“These collaborative projects announced today harness the immense capabilities of our Scientific User Facilities to invent and deploy new technologies that will strengthen American manufacturing and technical competitiveness,” said Secretary Chu. “As part of President Obama’s all-of-the-above energy strategy, advanced solar energy technologies are helping to provide clean, renewable electricity for homes and businesses across the country while diversifying the United States’ energy economy.”

DOE categorizes the five solar power research projects according to two levels.Two projects making up the first have been awarded a total $900,000 to establish research partnerships that will use existing tools at Energy Department Scientific User Facilities.

The first project entails PLANT PV partnering with the Lawrence Berkeley National Laboratory’s Molecular Foundry to develop 3-D mapping tools for higher performing thin-film solar PV materials, DOE explains in a press release. For the second, the Univ. of Colorado will use tools at the Oak Ridge National Laboratory to research development of inexpensive high-temperature CSP materials.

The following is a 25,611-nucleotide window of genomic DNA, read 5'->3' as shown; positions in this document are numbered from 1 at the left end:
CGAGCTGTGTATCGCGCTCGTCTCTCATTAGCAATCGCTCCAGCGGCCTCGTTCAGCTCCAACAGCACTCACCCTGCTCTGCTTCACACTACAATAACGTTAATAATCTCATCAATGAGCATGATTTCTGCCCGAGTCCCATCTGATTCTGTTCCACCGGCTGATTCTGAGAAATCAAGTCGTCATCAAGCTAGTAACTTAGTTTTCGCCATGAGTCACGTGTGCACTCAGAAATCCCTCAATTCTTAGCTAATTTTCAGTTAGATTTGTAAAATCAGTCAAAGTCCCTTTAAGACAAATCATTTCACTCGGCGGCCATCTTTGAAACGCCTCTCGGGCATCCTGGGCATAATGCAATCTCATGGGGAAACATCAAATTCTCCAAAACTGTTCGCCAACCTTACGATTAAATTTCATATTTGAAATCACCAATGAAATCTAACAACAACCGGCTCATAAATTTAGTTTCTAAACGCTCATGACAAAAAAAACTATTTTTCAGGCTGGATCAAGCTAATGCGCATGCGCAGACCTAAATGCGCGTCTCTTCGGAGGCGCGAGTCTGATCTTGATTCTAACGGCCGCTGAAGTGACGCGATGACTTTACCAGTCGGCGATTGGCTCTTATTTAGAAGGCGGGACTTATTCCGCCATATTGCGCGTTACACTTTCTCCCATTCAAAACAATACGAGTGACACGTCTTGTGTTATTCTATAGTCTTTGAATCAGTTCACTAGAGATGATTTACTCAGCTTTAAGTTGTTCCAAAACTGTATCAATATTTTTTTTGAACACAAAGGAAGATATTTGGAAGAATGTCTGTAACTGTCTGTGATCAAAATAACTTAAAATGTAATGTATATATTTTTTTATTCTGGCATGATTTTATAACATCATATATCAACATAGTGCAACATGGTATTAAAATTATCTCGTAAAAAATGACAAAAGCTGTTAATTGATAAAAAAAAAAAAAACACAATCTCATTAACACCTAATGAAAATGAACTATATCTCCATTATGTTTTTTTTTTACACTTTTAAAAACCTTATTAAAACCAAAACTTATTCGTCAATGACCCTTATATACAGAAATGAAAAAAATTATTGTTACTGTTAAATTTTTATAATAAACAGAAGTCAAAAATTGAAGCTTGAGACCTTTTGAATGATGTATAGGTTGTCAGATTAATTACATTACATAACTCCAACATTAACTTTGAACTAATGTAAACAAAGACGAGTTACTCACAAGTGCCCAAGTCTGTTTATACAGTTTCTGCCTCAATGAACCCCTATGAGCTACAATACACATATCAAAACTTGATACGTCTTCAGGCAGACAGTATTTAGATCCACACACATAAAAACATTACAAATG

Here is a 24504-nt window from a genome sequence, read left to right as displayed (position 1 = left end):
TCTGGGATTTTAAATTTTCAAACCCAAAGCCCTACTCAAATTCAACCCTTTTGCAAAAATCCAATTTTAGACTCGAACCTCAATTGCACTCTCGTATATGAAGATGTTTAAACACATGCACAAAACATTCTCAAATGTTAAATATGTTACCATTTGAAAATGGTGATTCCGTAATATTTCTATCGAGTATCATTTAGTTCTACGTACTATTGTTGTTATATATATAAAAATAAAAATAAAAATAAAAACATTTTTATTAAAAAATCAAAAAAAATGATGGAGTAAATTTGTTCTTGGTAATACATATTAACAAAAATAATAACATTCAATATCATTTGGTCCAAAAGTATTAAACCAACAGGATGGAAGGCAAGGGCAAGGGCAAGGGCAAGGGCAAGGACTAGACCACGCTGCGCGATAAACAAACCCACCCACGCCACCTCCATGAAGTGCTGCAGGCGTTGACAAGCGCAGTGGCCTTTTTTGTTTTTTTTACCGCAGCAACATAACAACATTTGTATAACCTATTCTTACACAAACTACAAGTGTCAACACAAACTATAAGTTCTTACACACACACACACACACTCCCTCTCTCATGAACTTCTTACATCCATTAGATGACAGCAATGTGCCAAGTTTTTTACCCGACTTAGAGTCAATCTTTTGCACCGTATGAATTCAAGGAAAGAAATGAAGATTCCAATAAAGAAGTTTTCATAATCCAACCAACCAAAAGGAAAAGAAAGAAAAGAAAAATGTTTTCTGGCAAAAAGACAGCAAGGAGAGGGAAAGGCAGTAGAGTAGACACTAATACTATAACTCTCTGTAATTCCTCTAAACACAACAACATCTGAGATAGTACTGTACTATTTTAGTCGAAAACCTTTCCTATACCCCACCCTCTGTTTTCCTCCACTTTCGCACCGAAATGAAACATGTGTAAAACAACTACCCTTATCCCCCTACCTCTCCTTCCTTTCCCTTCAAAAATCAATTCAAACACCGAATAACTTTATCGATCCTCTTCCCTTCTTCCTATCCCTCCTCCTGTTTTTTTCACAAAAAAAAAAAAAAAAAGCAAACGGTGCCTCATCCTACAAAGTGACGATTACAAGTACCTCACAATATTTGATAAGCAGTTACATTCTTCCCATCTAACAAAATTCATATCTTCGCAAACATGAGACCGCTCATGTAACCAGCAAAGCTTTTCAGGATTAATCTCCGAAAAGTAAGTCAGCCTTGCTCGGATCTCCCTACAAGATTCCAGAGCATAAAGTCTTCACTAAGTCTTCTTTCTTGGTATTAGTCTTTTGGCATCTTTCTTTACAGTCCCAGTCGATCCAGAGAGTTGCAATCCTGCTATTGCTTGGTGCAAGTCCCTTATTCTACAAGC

The DOE’s investing $2.6 million in three, second level solar power research projects. All three involve establishing full research programs at a Scientific User Facility with the aim of developing new tools and expanding the capability of each facility to conduct advanced solar energy research.

One project entails Sandia National Laboratory researchers joining with counterparts from the Center for Integrated Nanotechnologies in New Mexico to improve the efficiency of thin-film PV materials. A second involves Arizona State Univ. researchers working with x-ray technologies at Argonne National Laboratory. For the third, Stanford Univ. will partner with SLAC National Accelerator Laboratory to research inexpensive ways of printing solar PV cells.

A complete, descriptive list of the projects is available online at the DOE’s EERE website.

Image credit: International Rivers, courtesy flickr